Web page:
It is a long way from the seaside city of Limbe, in Cameroon, to the tough streets of Detroit, in search of a dream. Singer/songwriter Moken Nunga made this journey to attend designer school, and wound up in Atlanta, making music as Moken. Chapters Of My Life, is his story, dealing with adversity en route, and remaining optimistic and creative through it all.
Combining a myriad of influences ranging from the local Bassa and Duala tribes of Cameroon, to a host of popular western artists, Moken music is acoustical and centered around a recurring ethnic beat. He is a folksinger and griot, with natural expressive inflections that emphasize phrases, a charismatic storyteller with a unique vocal range. Referring to himself as an African cowboy, "Wild Wild Ways," has a lilted country-western feel to it in the guitar strumming and pattern. "Maliga," resonates like a mournful indigenous plea or prayer, and "A Bone To Grind With Einstein," is a comical view on inquisitive situations.
Moken cannot stray far from Africa, as evident on "A Bato Bam," a rhythmic song of travels, earthly or metaphysical, accompanied by a soothing chorus. The autobiographical "The Man That Never Gives Up," is performed as a trembling mantra, a reflective mood with a strong spiritual current. "Ma Masse," develops a dramatic venture that asks where we going to hide, as there is no shelter from ourselves, and "Machine Man," tells of doubt and pain in the search for the elusive better life. His recollections of hard times are revealed in the poignant "Walking Man," yet he remains buoyant on the closing "Waiting For The Day."
This record presents a collage of individual perspectives, as Moken's compositions offer a renewed approach to the immigration experience. Amidst a backdrop of African sensibilities, he represents the new face of those seeking a fresh start, with their own dreams to follow.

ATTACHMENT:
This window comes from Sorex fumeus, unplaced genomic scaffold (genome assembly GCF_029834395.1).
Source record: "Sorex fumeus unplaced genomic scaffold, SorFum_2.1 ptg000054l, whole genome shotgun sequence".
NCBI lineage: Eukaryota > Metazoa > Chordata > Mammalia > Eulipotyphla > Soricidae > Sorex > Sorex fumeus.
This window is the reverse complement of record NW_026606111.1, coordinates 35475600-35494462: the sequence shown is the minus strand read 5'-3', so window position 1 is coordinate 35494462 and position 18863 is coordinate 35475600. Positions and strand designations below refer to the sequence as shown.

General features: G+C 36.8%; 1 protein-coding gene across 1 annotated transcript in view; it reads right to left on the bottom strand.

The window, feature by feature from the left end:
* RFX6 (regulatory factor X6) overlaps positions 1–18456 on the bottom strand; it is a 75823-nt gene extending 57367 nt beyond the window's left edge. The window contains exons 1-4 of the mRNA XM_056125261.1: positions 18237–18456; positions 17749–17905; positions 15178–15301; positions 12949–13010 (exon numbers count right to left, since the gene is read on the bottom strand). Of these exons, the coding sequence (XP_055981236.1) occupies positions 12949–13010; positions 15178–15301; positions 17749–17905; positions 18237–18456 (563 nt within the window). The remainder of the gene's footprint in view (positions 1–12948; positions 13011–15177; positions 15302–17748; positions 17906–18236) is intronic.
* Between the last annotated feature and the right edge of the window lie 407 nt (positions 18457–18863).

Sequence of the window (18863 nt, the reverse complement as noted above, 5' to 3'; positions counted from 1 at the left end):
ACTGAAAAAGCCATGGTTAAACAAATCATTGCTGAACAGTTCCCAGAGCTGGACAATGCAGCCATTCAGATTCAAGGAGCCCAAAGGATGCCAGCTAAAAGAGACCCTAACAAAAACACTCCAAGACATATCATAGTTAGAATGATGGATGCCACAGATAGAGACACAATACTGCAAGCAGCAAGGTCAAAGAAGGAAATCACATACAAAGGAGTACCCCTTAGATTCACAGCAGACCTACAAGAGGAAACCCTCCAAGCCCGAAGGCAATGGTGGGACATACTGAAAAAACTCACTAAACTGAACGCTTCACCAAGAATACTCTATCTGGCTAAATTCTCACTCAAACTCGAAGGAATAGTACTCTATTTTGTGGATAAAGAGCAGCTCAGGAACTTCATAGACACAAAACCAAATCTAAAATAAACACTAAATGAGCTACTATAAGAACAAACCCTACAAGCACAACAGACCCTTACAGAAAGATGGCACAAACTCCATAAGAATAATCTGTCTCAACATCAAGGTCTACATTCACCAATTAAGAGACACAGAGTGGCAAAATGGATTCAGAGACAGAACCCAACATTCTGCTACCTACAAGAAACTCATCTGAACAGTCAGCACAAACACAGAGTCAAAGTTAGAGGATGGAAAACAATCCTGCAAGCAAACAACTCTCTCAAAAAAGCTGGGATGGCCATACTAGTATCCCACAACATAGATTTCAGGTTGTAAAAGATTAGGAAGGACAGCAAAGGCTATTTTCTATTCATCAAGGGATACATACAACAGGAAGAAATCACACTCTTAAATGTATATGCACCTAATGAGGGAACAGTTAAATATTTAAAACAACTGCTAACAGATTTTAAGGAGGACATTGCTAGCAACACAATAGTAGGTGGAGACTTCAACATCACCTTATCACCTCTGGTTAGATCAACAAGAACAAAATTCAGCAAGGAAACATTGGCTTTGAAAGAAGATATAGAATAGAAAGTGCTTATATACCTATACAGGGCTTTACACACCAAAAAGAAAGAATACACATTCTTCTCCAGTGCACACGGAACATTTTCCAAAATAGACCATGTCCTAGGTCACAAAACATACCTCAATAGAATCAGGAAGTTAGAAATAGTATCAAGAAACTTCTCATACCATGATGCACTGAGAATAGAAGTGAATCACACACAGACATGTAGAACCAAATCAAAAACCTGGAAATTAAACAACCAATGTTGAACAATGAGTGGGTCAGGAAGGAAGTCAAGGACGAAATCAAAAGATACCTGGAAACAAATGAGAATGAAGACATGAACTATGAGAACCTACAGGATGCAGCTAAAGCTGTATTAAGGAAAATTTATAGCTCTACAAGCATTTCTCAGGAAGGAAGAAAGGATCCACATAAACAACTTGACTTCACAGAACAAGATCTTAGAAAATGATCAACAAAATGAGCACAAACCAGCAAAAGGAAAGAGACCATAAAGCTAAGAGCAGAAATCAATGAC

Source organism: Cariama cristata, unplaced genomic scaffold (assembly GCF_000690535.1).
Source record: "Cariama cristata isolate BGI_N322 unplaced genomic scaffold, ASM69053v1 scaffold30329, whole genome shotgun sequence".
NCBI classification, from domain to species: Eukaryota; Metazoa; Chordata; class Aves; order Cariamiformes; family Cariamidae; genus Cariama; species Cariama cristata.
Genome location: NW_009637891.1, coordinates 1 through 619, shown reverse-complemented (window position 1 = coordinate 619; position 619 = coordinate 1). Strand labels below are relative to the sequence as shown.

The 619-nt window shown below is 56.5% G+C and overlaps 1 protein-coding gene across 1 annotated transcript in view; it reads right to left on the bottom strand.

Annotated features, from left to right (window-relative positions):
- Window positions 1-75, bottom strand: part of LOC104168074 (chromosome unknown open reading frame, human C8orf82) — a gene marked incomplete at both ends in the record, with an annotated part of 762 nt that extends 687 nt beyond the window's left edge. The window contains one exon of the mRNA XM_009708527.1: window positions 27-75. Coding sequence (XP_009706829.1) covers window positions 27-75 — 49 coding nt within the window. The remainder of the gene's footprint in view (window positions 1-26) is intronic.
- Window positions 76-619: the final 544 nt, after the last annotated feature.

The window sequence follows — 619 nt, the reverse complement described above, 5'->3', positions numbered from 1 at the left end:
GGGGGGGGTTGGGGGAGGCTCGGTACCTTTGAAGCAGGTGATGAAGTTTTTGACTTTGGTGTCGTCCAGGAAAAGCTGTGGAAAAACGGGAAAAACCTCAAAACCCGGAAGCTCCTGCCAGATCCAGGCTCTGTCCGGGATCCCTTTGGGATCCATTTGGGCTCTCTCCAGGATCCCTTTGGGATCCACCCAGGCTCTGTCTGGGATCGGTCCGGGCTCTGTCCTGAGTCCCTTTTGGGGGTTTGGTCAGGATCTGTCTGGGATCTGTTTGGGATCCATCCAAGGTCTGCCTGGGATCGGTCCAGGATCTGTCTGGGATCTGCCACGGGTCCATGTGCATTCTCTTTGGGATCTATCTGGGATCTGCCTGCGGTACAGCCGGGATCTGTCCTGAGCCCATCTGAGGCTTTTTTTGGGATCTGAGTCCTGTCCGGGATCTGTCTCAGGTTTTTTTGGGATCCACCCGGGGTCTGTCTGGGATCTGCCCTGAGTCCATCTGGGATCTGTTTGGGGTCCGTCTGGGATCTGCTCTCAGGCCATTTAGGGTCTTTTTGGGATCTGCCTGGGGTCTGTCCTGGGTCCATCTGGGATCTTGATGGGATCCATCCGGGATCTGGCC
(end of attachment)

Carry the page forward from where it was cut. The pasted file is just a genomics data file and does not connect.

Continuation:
Wild Wild Ways; Maliga; A Bone To Grind With Einstein; A Bato Bam; the
Man Who Never Gives Up; Ma Masse; Machine Man; Walkin Man;
Jerusalem; Waiting For The Day.
All About Jazz has been a pillar of jazz since 1995, championing it as an art form and, more importantly, supporting the musicians who create it. Our enduring commitment has made "AAJ" one of the most culturally important websites of its kind, read by hundreds of thousands of fans, musicians and industry figures every month.
WE NEED YOUR HELP
To expand our coverage even further and develop new means to foster jazz discovery and connectivity we need your help. You can become a sustaining member for a modest $20 and in return, we'll immediately hide those pesky ads plus provide access to future articles for a full year. This winning combination will vastly improve your AAJ experience and allow us to vigorously build on the pioneering work we first started in 1995. So enjoy an ad-free AAJ experience and help us remain a positive beacon for jazz by making a donation today.